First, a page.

University of Jaen (SPAIN)
About this paper:
Appears in: INTED2010 Proceedings
Publication year: 2010
Pages: 2594-2604
ISBN: 978-84-613-5538-9
ISSN: 2340-1079
Conference name: 4th International Technology, Education and Development Conference
Dates: 8-10 March, 2010
Location: Valencia, Spain
Engineers take advantage of computers to model and to simulate real problems. In the engineering education, computer simulations are virtual laboratories where students experiment, analyze, and design complex systems. Thanks to the simulations, students do not deal with tedious operations, their motivation in understanding real-world relationships is increased, and they decide where, when and what to explore by using a web-based learning management system as Ilias or mooddle. On the other hand, the main drawbacks are the time needed to choose and to develop the application, and the time for training students in the interface.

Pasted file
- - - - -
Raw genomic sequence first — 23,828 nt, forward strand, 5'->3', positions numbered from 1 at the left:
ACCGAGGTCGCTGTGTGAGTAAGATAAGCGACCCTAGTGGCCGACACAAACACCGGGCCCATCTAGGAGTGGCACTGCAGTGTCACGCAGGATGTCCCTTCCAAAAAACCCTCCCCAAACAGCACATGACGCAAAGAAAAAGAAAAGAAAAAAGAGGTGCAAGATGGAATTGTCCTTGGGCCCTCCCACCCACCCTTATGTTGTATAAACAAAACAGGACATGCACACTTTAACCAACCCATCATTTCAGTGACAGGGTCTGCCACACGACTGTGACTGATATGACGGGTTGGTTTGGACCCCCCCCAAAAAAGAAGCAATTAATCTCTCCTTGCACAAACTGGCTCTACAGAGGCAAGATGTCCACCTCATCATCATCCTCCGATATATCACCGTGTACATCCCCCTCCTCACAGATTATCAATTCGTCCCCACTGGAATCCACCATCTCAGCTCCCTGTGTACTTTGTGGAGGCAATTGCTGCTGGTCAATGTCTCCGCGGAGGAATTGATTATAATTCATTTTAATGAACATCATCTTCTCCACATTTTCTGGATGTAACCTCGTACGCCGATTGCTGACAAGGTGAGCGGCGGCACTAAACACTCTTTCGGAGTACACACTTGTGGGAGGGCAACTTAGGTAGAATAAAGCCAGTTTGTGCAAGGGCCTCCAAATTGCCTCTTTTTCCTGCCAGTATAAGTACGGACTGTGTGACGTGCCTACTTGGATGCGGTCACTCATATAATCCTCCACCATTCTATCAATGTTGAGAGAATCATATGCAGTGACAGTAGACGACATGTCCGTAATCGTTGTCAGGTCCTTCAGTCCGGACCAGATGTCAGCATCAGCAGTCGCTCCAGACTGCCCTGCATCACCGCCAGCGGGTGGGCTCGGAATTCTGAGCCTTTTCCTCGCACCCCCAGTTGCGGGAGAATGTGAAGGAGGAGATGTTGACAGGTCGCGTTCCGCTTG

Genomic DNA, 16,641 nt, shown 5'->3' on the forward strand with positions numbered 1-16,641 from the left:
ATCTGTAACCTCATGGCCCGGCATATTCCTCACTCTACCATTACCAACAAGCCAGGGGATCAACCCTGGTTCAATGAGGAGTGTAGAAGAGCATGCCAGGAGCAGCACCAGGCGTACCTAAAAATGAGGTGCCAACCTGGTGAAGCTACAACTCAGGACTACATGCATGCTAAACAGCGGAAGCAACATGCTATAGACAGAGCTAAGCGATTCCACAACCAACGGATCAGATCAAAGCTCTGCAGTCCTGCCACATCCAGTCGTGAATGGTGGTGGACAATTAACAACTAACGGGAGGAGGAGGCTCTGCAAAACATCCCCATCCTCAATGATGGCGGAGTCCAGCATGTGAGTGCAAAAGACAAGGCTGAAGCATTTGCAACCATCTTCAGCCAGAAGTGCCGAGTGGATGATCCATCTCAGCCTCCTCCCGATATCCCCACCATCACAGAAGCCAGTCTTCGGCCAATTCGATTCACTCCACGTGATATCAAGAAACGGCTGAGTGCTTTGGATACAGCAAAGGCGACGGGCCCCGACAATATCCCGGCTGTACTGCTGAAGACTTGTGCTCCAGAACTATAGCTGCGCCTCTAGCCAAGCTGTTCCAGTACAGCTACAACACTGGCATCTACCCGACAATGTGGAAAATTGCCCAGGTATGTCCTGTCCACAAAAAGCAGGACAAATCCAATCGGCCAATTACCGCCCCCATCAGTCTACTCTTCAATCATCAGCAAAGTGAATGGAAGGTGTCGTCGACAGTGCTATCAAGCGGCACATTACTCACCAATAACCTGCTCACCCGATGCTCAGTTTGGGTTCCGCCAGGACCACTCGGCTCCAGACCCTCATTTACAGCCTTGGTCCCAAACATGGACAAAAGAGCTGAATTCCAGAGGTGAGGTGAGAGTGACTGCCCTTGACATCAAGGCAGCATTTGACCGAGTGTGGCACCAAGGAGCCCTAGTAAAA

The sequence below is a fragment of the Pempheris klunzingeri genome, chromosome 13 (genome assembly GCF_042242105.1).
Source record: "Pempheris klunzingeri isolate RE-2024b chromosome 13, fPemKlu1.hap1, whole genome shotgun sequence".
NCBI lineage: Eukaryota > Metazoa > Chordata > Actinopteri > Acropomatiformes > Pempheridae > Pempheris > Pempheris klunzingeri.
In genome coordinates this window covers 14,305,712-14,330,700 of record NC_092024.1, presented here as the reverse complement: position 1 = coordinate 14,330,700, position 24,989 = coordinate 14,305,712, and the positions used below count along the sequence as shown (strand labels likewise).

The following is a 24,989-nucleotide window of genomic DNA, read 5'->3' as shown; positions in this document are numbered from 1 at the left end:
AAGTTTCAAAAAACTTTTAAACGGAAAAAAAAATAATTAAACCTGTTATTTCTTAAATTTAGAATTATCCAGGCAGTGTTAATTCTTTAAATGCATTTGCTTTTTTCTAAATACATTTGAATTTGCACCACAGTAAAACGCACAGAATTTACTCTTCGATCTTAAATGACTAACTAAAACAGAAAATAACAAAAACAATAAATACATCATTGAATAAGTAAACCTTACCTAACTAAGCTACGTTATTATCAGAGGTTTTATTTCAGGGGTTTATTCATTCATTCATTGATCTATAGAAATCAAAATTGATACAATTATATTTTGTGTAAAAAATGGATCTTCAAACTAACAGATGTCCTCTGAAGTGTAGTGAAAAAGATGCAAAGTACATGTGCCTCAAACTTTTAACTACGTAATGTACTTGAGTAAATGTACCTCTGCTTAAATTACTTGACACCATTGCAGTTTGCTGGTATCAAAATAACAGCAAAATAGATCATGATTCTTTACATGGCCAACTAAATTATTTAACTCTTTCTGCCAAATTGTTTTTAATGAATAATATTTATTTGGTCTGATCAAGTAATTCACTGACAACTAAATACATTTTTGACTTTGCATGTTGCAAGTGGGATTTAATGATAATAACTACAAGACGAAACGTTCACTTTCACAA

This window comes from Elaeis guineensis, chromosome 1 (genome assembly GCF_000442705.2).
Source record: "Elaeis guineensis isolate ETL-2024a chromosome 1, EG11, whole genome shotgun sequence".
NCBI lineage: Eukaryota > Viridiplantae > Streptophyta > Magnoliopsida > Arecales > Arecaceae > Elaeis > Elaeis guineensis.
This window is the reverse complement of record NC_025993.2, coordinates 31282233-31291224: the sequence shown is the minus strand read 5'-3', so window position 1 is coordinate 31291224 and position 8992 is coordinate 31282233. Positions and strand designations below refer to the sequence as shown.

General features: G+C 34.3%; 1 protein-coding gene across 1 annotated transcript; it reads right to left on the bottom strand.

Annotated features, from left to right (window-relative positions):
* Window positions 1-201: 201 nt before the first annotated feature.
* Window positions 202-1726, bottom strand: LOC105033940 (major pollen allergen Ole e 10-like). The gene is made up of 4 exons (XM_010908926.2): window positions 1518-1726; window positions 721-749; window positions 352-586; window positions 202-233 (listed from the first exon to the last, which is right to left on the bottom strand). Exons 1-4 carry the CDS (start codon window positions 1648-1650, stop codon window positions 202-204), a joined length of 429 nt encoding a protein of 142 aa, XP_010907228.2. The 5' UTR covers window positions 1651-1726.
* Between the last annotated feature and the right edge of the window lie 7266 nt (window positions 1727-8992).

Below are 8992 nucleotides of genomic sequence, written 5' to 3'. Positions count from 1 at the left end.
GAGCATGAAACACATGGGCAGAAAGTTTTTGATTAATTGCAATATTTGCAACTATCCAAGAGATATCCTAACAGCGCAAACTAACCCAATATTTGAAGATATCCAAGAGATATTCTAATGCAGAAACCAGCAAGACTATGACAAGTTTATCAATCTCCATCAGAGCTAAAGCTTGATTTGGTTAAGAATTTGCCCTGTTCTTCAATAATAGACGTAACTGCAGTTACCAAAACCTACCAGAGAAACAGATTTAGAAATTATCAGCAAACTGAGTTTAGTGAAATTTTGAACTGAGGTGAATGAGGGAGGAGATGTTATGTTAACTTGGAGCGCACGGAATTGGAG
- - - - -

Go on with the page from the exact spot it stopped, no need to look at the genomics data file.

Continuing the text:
The previous paragraph shows why engineer instructors include simulations in their teaching methodologies. To achieve a learning aim, different educational software can be chosen. Which is the best election? This work proposes a methodology to find adequate software according to the learning goal and a set of criterions related with the effort and time needed for students (training, motivation, cost, etc) and for instructors (programme language knowledge, implementation time, evaluation effort, etc). This is a multi-criteria problem that can be modelled and solved by using a method of the decision theory. Because of its simplicity, the authors employ the Analytic Hierarchy Process (AHP). This is a general methodology, thus it is valid for different subjects. Two examples will show how to select the software for simulate power plant cycles and machining operations.
Simulation, Analytic Hierarchy Process, Engineering Education.